Perhaps you missed the Feb. 24 issue of The New York Times Magazine that featured a woman eating what looks like a Dorito. Next to the image was a quote from Robert I-San Lin, a former chief scientist for Frito-Lay, that read "I feel so sorry for the public." Below that were the words "Inside the hyperengineered, savagely marketing, addiction-creating battle for America's 'stomach share."
In case you were wondering where this was leading, story was headlined "The Extraordinary Science of Addictive Junk Food" and was, in fact, a 9,000 word excerpt from Michael Moss' new book "Salt Sugar Fat: How the Food Giants Hooked Us."
Moss, a Pulitzer-prize-winning New York Times journalist, told Amazon that he got the idea for the book while "investigating a surge in deadly outbreaks of E. coli in meat [and] an industry source, a microbiologist, suggested that if I wanted to see an even bigger public health hazard, I should look at what food companies were intentionally adding to their products."
The excerpt opens on a meeting of food and beverage CEOs concerned enough about government response to the obesity epidemic that they decided to gather in the Pillsbury auditorium. The first speaker of the evening was Michael Mudd, then a Kraft exec.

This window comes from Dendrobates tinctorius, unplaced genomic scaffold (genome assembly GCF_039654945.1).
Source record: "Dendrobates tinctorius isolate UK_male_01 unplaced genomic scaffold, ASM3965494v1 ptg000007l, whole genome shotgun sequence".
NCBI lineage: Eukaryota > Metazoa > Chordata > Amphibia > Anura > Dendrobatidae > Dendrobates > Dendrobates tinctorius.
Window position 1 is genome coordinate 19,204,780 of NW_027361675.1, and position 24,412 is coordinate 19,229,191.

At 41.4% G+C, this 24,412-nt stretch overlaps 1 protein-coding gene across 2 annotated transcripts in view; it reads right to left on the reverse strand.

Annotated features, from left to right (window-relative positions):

As he spoke, Mudd clicked through a deck of slides -- 114 in all -- projected on a large screen behind him. The figures were staggering. More than half of American adults were now considered overweight, with nearly one-quarter of the adult population — 40 million people — clinically defined as obese. Among children, the rates had more than doubled since 1980, and the number of kids considered obese had shot past 12 million. . . . Food manufacturers were now being blamed for the problem from all sides — academia, the Centers for Disease Control and Prevention, the American Heart Association and the American Cancer Society. The secretary of agriculture, over whom the industry had long held sway, had recently called obesity a "national epidemic."That was in 1999. As Moss points out, the obesity rate has only gone up since then.
Mudd then did the unthinkable. He drew a connection to the last thing in the world the C.E.O.'s wanted linked to their products: cigarettes. . . .
"If anyone in the food industry ever doubted there was a slippery slope out there," Mudd said, "I imagine they are beginning to experience a distinct sliding sensation right about now."
And marketers of food and beverages are once again feeling the heat. A book like this, coming amidst renewed pushes for regulation, may or may not spark public outcry -- though it's getting great reviews and plenty of media play. What doesn't help is the sense that food companies were using scientists to purposely hook people on junk food. What also doesn't help (from a PR perspective) are the ex-food executives and food scientists quoted by Moss.
So our question is this. Are you worried that this book could lead to increased activity on the regulatory front.